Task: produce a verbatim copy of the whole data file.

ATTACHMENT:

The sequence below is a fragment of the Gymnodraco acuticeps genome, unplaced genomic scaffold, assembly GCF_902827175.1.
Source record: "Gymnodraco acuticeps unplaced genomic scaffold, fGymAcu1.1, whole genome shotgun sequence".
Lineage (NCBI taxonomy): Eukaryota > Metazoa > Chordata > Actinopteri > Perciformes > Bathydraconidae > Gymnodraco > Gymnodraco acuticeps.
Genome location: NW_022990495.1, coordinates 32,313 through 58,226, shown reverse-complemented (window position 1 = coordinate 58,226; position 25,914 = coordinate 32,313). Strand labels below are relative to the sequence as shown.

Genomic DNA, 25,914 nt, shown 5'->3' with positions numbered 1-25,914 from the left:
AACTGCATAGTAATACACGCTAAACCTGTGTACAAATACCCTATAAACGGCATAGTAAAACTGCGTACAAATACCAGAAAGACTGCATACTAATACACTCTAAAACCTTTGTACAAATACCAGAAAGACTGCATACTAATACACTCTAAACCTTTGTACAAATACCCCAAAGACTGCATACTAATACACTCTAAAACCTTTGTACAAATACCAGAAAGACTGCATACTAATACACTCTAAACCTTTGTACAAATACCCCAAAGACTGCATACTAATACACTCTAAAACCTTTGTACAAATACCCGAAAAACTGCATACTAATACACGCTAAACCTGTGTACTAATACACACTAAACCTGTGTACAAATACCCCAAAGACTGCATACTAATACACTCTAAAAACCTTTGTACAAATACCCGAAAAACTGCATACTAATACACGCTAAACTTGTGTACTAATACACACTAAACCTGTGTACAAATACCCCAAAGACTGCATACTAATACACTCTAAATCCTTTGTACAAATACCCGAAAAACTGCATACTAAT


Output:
The sequence below is a fragment of the Gymnodraco acuticeps genome, unplaced genomic scaffold, assembly GCF_902827175.1.
Source record: "Gymnodraco acuticeps unplaced genomic scaffold, fGymAcu1.1, whole genome shotgun sequence".
Lineage (NCBI taxonomy): Eukaryota > Metazoa > Chordata > Actinopteri > Perciformes > Bathydraconidae > Gymnodraco > Gymnodraco acuticeps.
Genome location: NW_022990495.1, coordinates 32,313 through 58,226, shown reverse-complemented (window position 1 = coordinate 58,226; position 25,914 = coordinate 32,313). Strand labels below are relative to the sequence as shown.

Genomic DNA, 25,914 nt, shown 5'->3' with positions numbered 1-25,914 from the left:
AACTGCATAGTAATACACGCTAAACCTGTGTACAAATACCCTATAAACGGCATAGTAAAACTGCGTACAAATACCAGAAAGACTGCATACTAATACACTCTAAAACCTTTGTACAAATACCAGAAAGACTGCATACTAATACACTCTAAACCTTTGTACAAATACCCCAAAGACTGCATACTAATACACTCTAAAACCTTTGTACAAATACCAGAAAGACTGCATACTAATACACTCTAAACCTTTGTACAAATACCCCAAAGACTGCATACTAATACACTCTAAAACCTTTGTACAAATACCCGAAAAACTGCATACTAATACACGCTAAACCTGTGTACTAATACACACTAAACCTGTGTACAAATACCCCAAAGACTGCATACTAATACACTCTAAAAACCTTTGTACAAATACCCGAAAAACTGCATACTAATACACGCTAAACTTGTGTACTAATACACACTAAACCTGTGTACAAATACCCCAAAGACTGCATACTAATACACTCTAAATCCTTTGTACAAATACCCGAAAAACTGCATACTAAT